Food Storage & Other Adventures in Motherhood

Heather’s ‘How to Run a Half Marathon’

by heather

Back when I was in college/high school I enjoyed running. But since having kids it’s been hard to get in the habit. Once I’m in the habit, it’s fun again. It’s just getting there that’s hard. You just have to start and get moving. So I signed up for a half marathon. This was my first race that was longer than a 5K and when I signed up I had not done any running since before I was pregnant with Miss Cindy Lou Who (so about 14 months). Here’s what I did to get my booty in gear.

1. Find an enthusiastic friend or family member who likes to run and is going to check up on you about this thing. Peer pressure baby. For me it was my MIL. She convinced 7/10 family members to do run this trail.

Time to Party

2. Sign up for an event that is fun. I signed up or for The Dirty Hurty in Santa Clara/Ivins, Utah in March and the Disneyland 2012 Half Marathon in September. At this point I have a distinct goal and deadline to do it. Both of these races offer something interesting to look at. I also have invested some money into it with registration fees, so that’s extra incentive.

Here was what the view looked like for most of the race. Lovely, no?

3. Buy some new running gear. You’ll feel cuter, athletic and more motivated to go running. And again, you’ve invested money, so you want to get use out of it. (I found mine on sale at Target.)

Crossing the creek in the Dirty Hurty

4. Buy some good running shoes. Go to a specialty running store. Yes, you may be able to find shoes cheaper in a department store or online, but running stores provide a valuable service. Their employees will observe the way you walk and run to determine what kind of shoe is best for you. You can’t get that online. Then you can try on numerous pairs of shoes to really tell which shoe is right for you. Expect to pay around $100. I promise that it is money well spent. Once I did this, running became significantly less painful. I really wish I had forked out the money earlier. Plus the running store guys can give you great tips to improve your form. Most importantly wearing good running shoes can prevent injuries, which can end up costing you more than a good pair of shoes.

Ignore the pasty white ankles.

5. Gradually build up to your goal. I signed up eight weeks before the race and started by running one mile at a time a few times a week. When that was less painful I notched it up to one and a half miles. Then two miles, three miles, etc. My plan was to get to the full 13.1 before race day, but between sick kids, me getting sick, my husband going out of town, the weather and life in general, it didn’t happen. When I wasn’t able to run I tried to do yoga, so I was getting some exercise in. I have heardthat if you can run for two hours straight you can run a half marathon. Or if you can easily run eight miles, you can run a half marathon. The week before the race I had gotten up to five and a half miles. I finished the race and didn’t die, but it would have been easier and my time would have been better if I had trained more for it.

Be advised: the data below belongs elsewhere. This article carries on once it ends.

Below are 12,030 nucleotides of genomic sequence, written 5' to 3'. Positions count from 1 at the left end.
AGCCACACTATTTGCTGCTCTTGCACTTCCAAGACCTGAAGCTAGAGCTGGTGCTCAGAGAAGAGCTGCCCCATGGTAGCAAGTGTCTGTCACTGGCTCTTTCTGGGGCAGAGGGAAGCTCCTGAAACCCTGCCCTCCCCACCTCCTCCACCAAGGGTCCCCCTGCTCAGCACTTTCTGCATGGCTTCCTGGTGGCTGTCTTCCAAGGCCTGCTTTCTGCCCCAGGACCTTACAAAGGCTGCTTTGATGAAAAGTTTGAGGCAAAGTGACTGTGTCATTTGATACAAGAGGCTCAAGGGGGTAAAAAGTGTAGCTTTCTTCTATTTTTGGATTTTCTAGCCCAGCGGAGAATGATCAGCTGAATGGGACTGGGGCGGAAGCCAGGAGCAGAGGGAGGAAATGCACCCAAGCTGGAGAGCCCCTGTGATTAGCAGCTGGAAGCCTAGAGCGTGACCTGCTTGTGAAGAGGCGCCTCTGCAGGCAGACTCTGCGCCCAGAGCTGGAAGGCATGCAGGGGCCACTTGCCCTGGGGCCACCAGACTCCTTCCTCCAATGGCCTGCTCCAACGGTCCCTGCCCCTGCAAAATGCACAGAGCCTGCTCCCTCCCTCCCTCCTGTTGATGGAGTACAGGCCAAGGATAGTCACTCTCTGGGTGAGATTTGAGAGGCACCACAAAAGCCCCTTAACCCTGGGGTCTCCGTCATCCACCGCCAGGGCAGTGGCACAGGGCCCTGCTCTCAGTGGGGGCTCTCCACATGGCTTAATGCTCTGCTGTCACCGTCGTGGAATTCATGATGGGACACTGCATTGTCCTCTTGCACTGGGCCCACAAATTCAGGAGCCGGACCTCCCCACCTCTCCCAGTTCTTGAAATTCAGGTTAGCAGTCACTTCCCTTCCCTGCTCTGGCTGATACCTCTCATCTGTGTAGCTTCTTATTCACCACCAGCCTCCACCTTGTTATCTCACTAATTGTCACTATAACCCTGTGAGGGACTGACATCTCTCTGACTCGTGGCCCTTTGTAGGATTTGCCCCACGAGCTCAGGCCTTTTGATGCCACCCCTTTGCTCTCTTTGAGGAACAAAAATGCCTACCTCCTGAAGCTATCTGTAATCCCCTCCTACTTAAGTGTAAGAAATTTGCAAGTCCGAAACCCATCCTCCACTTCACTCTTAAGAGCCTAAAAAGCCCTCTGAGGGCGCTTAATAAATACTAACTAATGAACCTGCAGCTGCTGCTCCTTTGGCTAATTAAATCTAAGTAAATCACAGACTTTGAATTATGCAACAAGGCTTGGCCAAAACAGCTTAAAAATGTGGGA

Dirty Hurty Trail

6. Make sure you drink enough water. This is pretty much Heather’s go-to soap box. If you want to be healthy you need to drink enough water. Drink enough before and after race day and the entire time that you train. If your urine isn’t clear at least one time the day before the race you aren’t drinking enough.

7. Take it easy the week of the race. At this point you’re not going to make phenomenal improvement and you don’t want to wear yourself out before the race. Eat a balanced diet and get enough sleep.

At the end of the race. :)

Things I don’t recommend

1. Forgetting to stretch. I was too busy complaining about how cold it was that early in the morning to even think about stretching.

2. Taking caffeine gels for the first time during a race. I didn’t try one, but I’ve heard that some people don’t react well to them and you don’t want to discover that during the race. And if you do take an energy gel, take it with a lot of water.

3. Talking yourself out of this or any other goal because it’s difficult. You’re tough. Don’t let your fears get in the way. You have survived small children. You can do this. If you feel like pushing yourself too hard and too fast isn’t advisable for you health condition, pick a race that isn’t timed. Or start with a 5 or 10K. Just start moving. You’ll feel accomplished and it’s good for you!


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